top view of syringe with pills

Heroin

What is Heroin?

•Heroin is an opioid drug made from morphine, a natural substance taken from the seed pod of the various opium poppy  (Papaver Somniferum) plant.

Medicinal Use of Heroin

•Heroin is usually used as an illegal drug of abuse.

•In rare settings, heroin is prescribed by doctors for pain control.

•Heroin given intramuscularly is about two times as potent for pain relief.

Where Opium Poppy plant grown?

Opium poppy plants grown in following Country:

•Southeast and Southwest Asia,

•Mexico,

•and Colombia.

What does heroin look like?

•Heroin can be a white or brown powder, or a black sticky substance known as black tar heroin.

What are the common / other names for heroin?

Other common names for heroin include; 

Big H,

Horse, 

Hell dust, 

and Smack.

How do people use heroin?

•People inject, sniff, snort, or smoke heroin.

•Some people mix heroin with crack cocaine, this mixture called speedballing.

Heroin + Cocaine = SPEEDBALLS

(Also known as Snowballing or Powerballing)

What are the effects of heroin?

Heroin enters the brain rapidly and binds to opioid receptors on cells located in many areas, especially those involved in feelings of pain and pleasure and in controlling heart rate, sleeping, and breathing.

Long-Term Effects

People who use heroin over the long term may develop:

•Insomnia;

•Collapsed veins for people who inject the drug;

•Damaged tissue inside the nose for people who sniff or snort it;

•Infection of the heart lining and valves;

•Abscesses (swollen tissue filled with pus);

•Liver and kidney disease;

•Lung complications, including pneumonia;

•Mental disorders such as depression and antisocial personality disorder;

•Sexual dysfunction for men;

•Irregular menstrual cycles for women.

Short-Term Effects

People who use heroin report feeling a “rush” (a surge of pleasure, or euphoria). However, there are other common effects, including:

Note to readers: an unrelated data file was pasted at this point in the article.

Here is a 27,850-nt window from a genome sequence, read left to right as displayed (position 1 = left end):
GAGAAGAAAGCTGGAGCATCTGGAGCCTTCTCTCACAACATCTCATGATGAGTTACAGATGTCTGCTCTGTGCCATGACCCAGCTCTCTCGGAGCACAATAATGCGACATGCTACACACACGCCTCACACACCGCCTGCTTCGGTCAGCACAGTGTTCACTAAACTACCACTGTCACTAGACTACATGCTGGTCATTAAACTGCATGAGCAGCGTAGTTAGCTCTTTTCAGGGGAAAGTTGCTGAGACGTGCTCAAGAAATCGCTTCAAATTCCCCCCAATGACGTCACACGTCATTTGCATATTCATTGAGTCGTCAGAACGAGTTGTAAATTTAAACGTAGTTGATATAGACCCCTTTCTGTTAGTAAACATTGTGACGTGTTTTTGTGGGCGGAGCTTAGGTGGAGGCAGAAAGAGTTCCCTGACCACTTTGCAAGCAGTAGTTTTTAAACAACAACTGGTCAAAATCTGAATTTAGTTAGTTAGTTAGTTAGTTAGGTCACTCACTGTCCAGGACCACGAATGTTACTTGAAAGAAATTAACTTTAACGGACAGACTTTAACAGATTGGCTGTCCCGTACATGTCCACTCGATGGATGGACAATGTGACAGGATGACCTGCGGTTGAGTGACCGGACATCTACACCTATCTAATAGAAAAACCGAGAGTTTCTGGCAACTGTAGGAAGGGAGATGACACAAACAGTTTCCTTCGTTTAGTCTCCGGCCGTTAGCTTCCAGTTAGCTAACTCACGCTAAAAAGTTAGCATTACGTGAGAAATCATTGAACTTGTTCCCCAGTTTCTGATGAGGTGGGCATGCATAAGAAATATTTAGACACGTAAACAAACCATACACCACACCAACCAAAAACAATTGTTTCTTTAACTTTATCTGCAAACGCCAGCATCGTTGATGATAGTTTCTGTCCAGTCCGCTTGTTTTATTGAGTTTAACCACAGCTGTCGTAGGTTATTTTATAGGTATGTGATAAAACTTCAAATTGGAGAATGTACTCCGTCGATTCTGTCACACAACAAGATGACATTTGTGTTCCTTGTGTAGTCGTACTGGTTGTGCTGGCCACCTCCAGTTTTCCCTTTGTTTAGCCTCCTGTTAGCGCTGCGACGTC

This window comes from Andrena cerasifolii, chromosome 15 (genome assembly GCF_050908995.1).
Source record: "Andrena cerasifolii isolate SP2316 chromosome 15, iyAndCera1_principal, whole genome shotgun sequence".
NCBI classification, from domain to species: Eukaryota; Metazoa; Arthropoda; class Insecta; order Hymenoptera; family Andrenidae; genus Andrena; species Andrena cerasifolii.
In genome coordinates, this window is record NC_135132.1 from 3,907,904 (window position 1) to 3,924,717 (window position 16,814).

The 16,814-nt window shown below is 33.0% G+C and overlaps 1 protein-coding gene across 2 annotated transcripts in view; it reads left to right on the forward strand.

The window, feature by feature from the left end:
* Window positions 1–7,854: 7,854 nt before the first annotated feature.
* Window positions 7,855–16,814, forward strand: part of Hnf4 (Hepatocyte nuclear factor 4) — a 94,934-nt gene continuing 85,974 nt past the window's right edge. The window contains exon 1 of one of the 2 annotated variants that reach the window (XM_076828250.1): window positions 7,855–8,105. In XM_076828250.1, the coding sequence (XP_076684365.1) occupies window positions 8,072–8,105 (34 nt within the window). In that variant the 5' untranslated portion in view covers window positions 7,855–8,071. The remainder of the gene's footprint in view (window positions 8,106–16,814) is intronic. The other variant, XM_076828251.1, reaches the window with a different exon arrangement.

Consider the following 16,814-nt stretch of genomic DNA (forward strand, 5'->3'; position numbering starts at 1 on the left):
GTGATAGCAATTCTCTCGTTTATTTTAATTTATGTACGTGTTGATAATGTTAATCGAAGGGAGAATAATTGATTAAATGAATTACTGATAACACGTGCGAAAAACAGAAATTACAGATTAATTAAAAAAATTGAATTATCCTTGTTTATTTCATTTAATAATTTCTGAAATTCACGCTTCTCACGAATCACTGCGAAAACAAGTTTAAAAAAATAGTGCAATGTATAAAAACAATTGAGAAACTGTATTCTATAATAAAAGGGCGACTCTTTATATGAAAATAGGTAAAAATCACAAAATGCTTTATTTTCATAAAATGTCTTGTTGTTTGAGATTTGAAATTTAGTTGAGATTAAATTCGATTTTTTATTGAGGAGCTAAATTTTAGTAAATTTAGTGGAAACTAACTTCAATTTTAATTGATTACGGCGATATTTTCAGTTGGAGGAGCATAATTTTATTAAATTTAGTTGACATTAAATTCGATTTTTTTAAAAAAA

• Dry mouth;
  • Warm flushing of the skin;
  • Heavy feeling in the arms and legs;
  • Nausea and Vomiting;
  • Severe itching;
  • Clouded mental functioning;
  • Going “on the nod,” a back-and-forth state of being conscious and semiconscious.

Can a person overdose on Heroin?

•A person can overdose on heroin. It’s a dangerous and lethal. A large dose of heroin depresses heart rate and breathing to such an extent that a person can not survive it without medical help.

Antidote for Heroin Overdose

•Naloxone is a medicine that can treat a heroin overdose when given right away, though more than one dose may be needed.

How Naloxone Works?

Naloxone is an opioid receptor antagonist medication. It works by rapidly binding to opioid receptors, preventing heroin from activating them.

Is Heroin Lethal?

Heroin is not inherently toxic to the organ systems of the body. Whereas a 200‐400mg dose of heroin could kill a novice, a chronic user may take 1800mg without ill‐effects.

Tests for Detection of Heroin

Following Sample Required for Heroin Detection

  • Urine sample,
  • Blood,
  • Hair
  • Saliva
  • Or sweat.

Examination

There are basically two categories of forensic tests used to analyze drugs and other unknown substances:

Presumptive tests – (such as color tests) give only an indication of which type of substance is present, but they can’t specifically identify the substance.

Confirmatory tests – (such as gas chromatography/mass spectrometry (GC/MS) or liquid chromatography-tandem mass spectrometry (LC-MS/MS)) are more specific and can determine the precise identity of the substance.

Color tests

Color tests expose an unknown drug to a chemical or mixture of chemicals. What color the test substance turns can help determine the type of drug that’s present. Here are a few examples of color tests:

Marquis Color
Formaldehyde and concentrated sulfuric acid
Heroin, morphine and most opium-based drugs will turn the solution purple. Amphetamines will turn it orange-brown
Sources:
  • “Drugs of Abuse,” U.S. Department of Justice, Drug Enforcement Administration), (2012) accessed 8/8/2013.
  • Chemistry Explained, Forensic Chemistry web page, accessed 8/8/2013.
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